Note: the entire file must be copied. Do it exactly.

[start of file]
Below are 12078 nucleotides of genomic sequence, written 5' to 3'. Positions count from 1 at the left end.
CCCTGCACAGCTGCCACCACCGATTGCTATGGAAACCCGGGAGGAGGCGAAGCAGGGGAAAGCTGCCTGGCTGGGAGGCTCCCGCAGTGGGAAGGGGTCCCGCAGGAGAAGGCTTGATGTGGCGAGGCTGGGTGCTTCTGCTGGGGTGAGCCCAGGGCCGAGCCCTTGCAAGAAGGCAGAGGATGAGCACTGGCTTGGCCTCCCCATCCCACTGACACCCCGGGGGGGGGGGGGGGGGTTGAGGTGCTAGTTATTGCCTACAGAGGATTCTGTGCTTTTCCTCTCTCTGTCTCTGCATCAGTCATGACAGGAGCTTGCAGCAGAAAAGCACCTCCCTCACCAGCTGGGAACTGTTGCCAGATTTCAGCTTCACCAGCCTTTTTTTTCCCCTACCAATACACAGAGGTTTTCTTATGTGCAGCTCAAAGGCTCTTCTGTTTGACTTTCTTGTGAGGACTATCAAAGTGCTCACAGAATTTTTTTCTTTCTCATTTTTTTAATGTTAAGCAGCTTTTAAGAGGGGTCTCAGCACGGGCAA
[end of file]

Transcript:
Below are 12078 nucleotides of genomic sequence, written 5' to 3'. Positions count from 1 at the left end.
CCCTGCACAGCTGCCACCACCGATTGCTATGGAAACCCGGGAGGAGGCGAAGCAGGGGAAAGCTGCCTGGCTGGGAGGCTCCCGCAGTGGGAAGGGGTCCCGCAGGAGAAGGCTTGATGTGGCGAGGCTGGGTGCTTCTGCTGGGGTGAGCCCAGGGCCGAGCCCTTGCAAGAAGGCAGAGGATGAGCACTGGCTTGGCCTCCCCATCCCACTGACACCCCGGGGGGGGGGGGGGGGGTTGAGGTGCTAGTTATTGCCTACAGAGGATTCTGTGCTTTTCCTCTCTCTGTCTCTGCATCAGTCATGACAGGAGCTTGCAGCAGAAAAGCACCTCCCTCACCAGCTGGGAACTGTTGCCAGATTTCAGCTTCACCAGCCTTTTTTTTCCCCTACCAATACACAGAGGTTTTCTTATGTGCAGCTCAAAGGCTCTTCTGTTTGACTTTCTTGTGAGGACTATCAAAGTGCTCACAGAATTTTTTTCTTTCTCATTTTTTTAATGTTAAGCAGCTTTTAAGAGGGGTCTCAGCACGGGCAA